To reinvent the wheel amidst a crisis, Australian manufacturers must go direct-to-consumer

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Image Credit: commercetools
The ‘Growing with D2C’ Series is Sponsored By commercetools

The coronavirus pandemic forced B2B buyers and sellers to curtail physical efforts. But it also opened a whole new world of business opportunities for those willing to make the radical, digital leap.

In the traditional sense, manufacturing supply chains too often rely on middlemen to reach their target markets. Resembling the supply chain itself, the traditional sales structure is streamlined. Manufacturers produce the goods; cascade them to a network of wholesale dealers, distributors, and retailers; and eventually, sell to consumers.

While the tried-and-tested B2B model still works today, customer demands for B2B companies have now significantly increased.

Until recently, manufacturers possessed limited agency over the sales model. Now, manufacturers can disrupt the market – through an online makeover – and directly promote their brand to customers.

Online customers want direct and personalised interactions with the producer. Conversely, manufacturers want to obtain data-based far-reaching findings on their end customers through the digital hemisphere.

Opening new channels with customers equates to establishing direct relationships with them. By leveraging a Direct-to-Consumer approach, the two parties meet halfway.

Direct-to-Consumer gets rid of intermediaries that stand between manufacturing companies and the end customer – effectively transferring full control of the sales experiences to the manufacturer.

Direct sales is a game-changer in the production sector. Being able to exercise full control over sales operations allows manufacturers to manage their own brand images.

Retailers and distributors could give customers a glimpse of what is on the table, but only the manufacturer can narrate the brand’s story. With a detailed and compelling self narrative, manufacturers develop brands with higher ROI.

Manufacturing companies that take the D2C approach develop better customer understanding. When you navigate customer relationships without a third party involved, you understand the ins and outs, the trends, and other vital information that you could capitalize later on to drive extensive, organic growth for your firm.

Real-time customer information is an invaluable asset to every manufacturer’s sales strategy. Eventually, D2C allows manufacturers to map out a blueprint of customer satisfaction. This blueprint will help forward-thinking manufacturers gain a competitive advantage with a personalised customer approach.

Furthermore, a personalised customer approach allows manufacturers to manage their resources and diversify their revenue streams through customised production. To accomplish this, there needs to be improved quality of data collected and in terms of how it’s analysed. Since it departs from the outdated model and rigid architecture of older suites built for the early days of the web, a modern commerce platform is key to gathering high-quality customer metrics across all touchpoints since it allows you to natively integrate the functionality of your own, including the way you collect data. Improved data quality lets you make more informed decisions and create experiences that are the foundation to a good customer relationship. Solid customer relationships provide manufacturers with the opportunity of creating target group-specific content, and ultimately, expand brand loyalty with trustworthy credentials.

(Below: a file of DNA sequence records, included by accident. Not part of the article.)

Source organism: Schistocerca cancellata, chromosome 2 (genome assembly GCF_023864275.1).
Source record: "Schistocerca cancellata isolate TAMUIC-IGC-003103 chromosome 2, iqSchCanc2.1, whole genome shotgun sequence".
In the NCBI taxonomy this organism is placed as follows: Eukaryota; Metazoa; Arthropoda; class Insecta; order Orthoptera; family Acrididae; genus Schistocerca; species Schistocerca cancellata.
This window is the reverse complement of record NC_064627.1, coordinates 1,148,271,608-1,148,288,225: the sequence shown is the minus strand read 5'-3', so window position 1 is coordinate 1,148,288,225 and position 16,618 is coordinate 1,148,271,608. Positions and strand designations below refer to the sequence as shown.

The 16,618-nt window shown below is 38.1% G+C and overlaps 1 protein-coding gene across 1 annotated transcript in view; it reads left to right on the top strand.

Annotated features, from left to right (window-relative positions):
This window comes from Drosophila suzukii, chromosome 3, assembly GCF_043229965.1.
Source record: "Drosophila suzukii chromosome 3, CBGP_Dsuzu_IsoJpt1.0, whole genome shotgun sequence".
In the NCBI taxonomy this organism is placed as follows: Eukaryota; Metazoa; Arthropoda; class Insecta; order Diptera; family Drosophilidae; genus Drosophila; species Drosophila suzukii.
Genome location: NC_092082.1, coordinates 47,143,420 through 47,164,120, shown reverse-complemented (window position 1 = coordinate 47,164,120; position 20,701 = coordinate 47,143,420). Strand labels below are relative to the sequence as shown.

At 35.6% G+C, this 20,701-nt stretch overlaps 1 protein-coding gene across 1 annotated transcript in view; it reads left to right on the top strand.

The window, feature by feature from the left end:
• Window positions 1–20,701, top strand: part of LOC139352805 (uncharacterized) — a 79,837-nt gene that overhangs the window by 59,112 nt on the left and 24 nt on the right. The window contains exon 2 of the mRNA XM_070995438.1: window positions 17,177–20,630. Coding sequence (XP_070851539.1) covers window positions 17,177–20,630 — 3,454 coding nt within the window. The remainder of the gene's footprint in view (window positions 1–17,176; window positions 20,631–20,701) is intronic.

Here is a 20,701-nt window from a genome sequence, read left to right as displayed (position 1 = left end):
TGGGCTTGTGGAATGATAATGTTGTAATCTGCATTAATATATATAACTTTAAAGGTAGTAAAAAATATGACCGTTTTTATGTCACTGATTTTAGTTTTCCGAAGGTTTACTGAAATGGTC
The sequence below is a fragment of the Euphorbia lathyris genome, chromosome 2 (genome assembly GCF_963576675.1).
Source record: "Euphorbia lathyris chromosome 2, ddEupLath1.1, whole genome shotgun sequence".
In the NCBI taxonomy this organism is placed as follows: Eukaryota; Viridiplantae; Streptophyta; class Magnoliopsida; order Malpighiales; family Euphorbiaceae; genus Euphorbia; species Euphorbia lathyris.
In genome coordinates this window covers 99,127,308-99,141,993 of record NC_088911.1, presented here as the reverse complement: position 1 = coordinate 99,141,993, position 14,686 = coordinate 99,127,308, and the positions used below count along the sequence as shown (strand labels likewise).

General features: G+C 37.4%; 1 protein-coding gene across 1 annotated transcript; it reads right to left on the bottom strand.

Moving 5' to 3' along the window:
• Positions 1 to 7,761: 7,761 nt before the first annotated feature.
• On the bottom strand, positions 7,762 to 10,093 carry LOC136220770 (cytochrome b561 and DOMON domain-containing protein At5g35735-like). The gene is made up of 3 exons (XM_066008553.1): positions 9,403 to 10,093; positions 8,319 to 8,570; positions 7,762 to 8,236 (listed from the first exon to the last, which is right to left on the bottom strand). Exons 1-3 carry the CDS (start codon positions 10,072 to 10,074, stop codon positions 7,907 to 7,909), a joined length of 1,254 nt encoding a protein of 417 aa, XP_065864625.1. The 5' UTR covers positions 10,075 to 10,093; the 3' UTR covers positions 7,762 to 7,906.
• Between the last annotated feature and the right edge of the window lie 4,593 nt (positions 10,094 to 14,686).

What makes D2C so timely is its digital-first nature – the bulk of operations take place in the eCommerce growth market. With COVID-19 remaining a public health threat, manufacturers need business solutions that best minimize physical contact to grow. By employing a D2C approach in your overall sales strategy, you’re already a leg up over B2B brands that have not yet made the leap.

On the flip side, consumers are now more willing to try out new services. The newfound sense of digital adventure is a direct effect of the pandemic – and one that manufacturers should make the most of. The ability to intelligently make recommendations for consumers to discover new things can open the door to increased revenue for your business; this is where a modern commerce platform comes in by allowing you to integrate better preference tracking capabilities, leverage AI and machine learning to propose more individualised suggestions to each shopper and deploy product additions, changes, and new touchpoints more easily.

But with great power comes equally great responsibility. D2C is a great way to create specific content and establish manufacturer credibility, but it requires extra effort on the part of the producer. That being said, all goals and success metrics must be taken into account both strategically and technologically.

Before introducing a D2C sales strategy, manufacturers should undertake a comprehensive review of the company’s standing. Delineating your status quo and intended destination is crucial to establishing any D2C vision.

Ideally, manufacturers should start with short but intensive workshops to define goals, visions, and the project scope. Unlike traditional roadmaps, a D2C strategy works best when the manufacturer provides customer value head-on, making agile adjustments every step of the way. The journey is the goal if you want to develop a multi-functional and scalable online shop.

Initiating a D2C strategy takes effort, but the results should be rewarding, to say the least. In these uncertain times, reinventing the wheel can help you futureproof your B2B manufacturing business. By looking forward to opportunities to innovate, you are tapping into recurring revenue that will help you survive and thrive.

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